I love skilled tradesmen – plumbers, electricians, carpenters, roofers, floorers, plasterers, mechanics – I really do. Some of my best friends are skilled tradesmen. I respect them because they have a skill I lack. I can’t tile a wall, replace a bathtub, install an air conditioner or change a piston.
Yet – and I know I’m generalizing here – my experience in this country has taught me that many in the lunchpail set have a different work ethic.
Namely, they don’t feel compelled to turn up every day for the job, or work a full day once they do arrive.
The guy who redid our bathroom came highly recommended by a friend. He seemed like a nice fellow, his estimate was not outrageous, and he reassured us that as much as we wanted the job done quickly so we could shower in our apartment, he wanted to finish swiftly so he could move on to other jobs and make some real money.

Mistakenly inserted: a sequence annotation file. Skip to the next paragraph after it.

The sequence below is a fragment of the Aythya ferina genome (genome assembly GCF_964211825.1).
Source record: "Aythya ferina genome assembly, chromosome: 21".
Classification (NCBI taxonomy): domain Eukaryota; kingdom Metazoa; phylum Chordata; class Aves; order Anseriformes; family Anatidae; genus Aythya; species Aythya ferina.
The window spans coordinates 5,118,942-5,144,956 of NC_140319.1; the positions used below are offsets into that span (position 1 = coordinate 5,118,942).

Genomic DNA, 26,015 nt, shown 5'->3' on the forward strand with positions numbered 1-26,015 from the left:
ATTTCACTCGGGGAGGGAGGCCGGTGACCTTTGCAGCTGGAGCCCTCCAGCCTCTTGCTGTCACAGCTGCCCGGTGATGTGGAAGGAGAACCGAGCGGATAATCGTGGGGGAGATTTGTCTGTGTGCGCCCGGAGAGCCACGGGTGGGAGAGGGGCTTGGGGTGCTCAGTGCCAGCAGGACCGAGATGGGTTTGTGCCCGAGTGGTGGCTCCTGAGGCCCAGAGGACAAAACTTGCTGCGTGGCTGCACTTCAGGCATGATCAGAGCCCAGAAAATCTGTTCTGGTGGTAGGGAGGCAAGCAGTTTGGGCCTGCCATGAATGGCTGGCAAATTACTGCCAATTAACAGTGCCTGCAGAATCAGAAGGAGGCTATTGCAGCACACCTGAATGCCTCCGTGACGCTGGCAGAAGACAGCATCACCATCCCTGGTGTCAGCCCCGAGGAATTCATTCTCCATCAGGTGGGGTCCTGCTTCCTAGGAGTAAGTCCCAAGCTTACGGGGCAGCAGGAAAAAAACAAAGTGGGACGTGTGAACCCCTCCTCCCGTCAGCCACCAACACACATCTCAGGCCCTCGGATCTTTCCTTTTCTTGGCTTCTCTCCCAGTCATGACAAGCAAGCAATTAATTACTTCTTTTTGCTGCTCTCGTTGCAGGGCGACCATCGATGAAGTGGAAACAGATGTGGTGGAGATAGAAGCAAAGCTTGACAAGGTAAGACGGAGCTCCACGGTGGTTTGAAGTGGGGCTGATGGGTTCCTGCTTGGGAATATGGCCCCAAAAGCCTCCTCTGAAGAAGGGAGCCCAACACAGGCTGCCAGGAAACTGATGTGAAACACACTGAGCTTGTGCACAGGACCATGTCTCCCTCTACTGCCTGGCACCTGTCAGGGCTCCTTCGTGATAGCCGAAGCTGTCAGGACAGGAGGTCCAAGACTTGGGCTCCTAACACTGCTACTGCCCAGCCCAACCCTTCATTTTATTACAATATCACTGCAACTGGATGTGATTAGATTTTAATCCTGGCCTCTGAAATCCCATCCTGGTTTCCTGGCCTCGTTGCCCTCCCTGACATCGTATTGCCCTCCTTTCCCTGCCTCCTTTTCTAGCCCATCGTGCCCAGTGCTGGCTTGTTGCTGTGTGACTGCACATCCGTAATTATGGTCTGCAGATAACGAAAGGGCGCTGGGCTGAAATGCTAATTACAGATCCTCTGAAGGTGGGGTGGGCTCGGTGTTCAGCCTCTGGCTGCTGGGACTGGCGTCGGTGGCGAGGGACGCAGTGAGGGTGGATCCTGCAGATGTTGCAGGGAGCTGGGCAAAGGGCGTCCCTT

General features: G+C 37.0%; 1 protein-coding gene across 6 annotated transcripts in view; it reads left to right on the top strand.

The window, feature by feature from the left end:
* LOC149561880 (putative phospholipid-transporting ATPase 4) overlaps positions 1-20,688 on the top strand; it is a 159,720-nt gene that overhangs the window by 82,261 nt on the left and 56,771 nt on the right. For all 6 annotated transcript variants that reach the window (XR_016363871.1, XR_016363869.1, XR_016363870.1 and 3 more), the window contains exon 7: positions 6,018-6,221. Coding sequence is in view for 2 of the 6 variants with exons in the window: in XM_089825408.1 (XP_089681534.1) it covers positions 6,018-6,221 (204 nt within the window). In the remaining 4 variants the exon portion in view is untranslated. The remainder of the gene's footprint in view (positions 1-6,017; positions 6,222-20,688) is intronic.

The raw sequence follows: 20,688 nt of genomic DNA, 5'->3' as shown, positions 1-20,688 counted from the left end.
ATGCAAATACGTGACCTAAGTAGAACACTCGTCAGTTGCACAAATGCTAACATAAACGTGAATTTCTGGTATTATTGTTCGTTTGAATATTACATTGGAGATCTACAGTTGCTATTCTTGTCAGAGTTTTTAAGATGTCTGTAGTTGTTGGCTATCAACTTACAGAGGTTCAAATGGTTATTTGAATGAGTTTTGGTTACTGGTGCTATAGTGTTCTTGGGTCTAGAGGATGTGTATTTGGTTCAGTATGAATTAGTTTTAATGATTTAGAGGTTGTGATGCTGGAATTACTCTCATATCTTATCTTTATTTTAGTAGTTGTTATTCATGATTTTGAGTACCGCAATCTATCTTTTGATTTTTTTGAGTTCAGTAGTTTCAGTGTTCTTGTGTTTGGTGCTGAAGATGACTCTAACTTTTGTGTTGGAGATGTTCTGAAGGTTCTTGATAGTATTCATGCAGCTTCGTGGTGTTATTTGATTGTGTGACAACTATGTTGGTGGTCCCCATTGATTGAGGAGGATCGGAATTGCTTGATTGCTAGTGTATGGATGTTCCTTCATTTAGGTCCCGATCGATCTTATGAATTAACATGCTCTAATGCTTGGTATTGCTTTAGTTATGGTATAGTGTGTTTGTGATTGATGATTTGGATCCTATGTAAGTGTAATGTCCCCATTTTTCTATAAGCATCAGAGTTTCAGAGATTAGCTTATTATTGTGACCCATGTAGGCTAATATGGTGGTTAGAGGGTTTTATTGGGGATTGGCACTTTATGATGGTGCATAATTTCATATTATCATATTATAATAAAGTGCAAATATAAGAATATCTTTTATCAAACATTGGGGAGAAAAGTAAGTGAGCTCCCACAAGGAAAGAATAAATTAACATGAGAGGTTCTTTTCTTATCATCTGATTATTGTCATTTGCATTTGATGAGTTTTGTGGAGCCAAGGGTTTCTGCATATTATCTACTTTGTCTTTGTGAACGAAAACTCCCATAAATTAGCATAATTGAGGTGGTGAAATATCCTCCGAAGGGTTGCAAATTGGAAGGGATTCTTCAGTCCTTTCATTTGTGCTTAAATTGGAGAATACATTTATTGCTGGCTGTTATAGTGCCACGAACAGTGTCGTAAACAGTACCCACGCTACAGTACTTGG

“So how long will it take, about a week?” I asked, hopefully.
“Yeah, it should take about that, as long as the kids don’t get sick,” he replied.
Thinking that answer a bit odd, I inquired about those kids.
“Well, are they healthy?” I asked.
“How many do you have, by golly?” "Two,” he said. “And they are healthy.”
Yeah, right, healthy, my eye.
Twenty-five years working at The Jerusalem Post, I’ve taken maybe two days off because one of my kids was sick. This guy had his equipment parked in my living room for 17 days, and three of those days he didn’t show up because his child wasn’t well.